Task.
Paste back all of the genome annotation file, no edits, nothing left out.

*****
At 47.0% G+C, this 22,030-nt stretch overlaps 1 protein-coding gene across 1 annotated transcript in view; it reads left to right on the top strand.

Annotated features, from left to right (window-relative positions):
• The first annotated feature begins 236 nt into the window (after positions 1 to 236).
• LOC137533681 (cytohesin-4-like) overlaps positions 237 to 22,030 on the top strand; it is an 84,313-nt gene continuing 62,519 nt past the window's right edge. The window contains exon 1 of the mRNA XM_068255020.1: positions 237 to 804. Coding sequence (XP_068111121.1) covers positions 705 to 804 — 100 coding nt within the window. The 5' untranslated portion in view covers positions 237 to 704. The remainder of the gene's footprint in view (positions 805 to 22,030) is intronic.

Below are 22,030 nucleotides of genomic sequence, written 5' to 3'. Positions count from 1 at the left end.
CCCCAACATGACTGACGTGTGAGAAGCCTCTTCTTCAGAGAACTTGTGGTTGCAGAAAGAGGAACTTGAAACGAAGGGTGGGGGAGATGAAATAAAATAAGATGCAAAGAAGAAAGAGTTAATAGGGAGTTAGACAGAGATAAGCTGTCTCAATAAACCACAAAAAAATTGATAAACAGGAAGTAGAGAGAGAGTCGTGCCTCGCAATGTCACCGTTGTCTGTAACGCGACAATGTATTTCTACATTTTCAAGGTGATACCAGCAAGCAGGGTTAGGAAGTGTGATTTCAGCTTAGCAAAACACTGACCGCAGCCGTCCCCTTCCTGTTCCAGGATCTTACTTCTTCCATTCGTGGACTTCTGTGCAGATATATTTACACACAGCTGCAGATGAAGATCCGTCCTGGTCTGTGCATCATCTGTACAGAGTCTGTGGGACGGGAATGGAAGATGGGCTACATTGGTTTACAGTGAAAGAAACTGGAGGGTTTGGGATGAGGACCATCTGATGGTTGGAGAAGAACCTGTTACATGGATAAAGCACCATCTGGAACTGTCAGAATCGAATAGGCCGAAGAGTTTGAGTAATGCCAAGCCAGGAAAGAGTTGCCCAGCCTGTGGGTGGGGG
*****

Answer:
At 47.0% G+C, this 22,030-nt stretch overlaps 1 protein-coding gene across 1 annotated transcript in view; it reads left to right on the top strand.

Annotated features, from left to right (window-relative positions):
• The first annotated feature begins 236 nt into the window (after positions 1 to 236).
• LOC137533681 (cytohesin-4-like) overlaps positions 237 to 22,030 on the top strand; it is an 84,313-nt gene continuing 62,519 nt past the window's right edge. The window contains exon 1 of the mRNA XM_068255020.1: positions 237 to 804. Coding sequence (XP_068111121.1) covers positions 705 to 804 — 100 coding nt within the window. The 5' untranslated portion in view covers positions 237 to 704. The remainder of the gene's footprint in view (positions 805 to 22,030) is intronic.

Below are 22,030 nucleotides of genomic sequence, written 5' to 3'. Positions count from 1 at the left end.
CCCCAACATGACTGACGTGTGAGAAGCCTCTTCTTCAGAGAACTTGTGGTTGCAGAAAGAGGAACTTGAAACGAAGGGTGGGGGAGATGAAATAAAATAAGATGCAAAGAAGAAAGAGTTAATAGGGAGTTAGACAGAGATAAGCTGTCTCAATAAACCACAAAAAAATTGATAAACAGGAAGTAGAGAGAGAGTCGTGCCTCGCAATGTCACCGTTGTCTGTAACGCGACAATGTATTTCTACATTTTCAAGGTGATACCAGCAAGCAGGGTTAGGAAGTGTGATTTCAGCTTAGCAAAACACTGACCGCAGCCGTCCCCTTCCTGTTCCAGGATCTTACTTCTTCCATTCGTGGACTTCTGTGCAGATATATTTACACACAGCTGCAGATGAAGATCCGTCCTGGTCTGTGCATCATCTGTACAGAGTCTGTGGGACGGGAATGGAAGATGGGCTACATTGGTTTACAGTGAAAGAAACTGGAGGGTTTGGGATGAGGACCATCTGATGGTTGGAGAAGAACCTGTTACATGGATAAAGCACCATCTGGAACTGTCAGAATCGAATAGGCCGAAGAGTTTGAGTAATGCCAAGCCAGGAAAGAGTTGCCCAGCCTGTGGGTGGGGG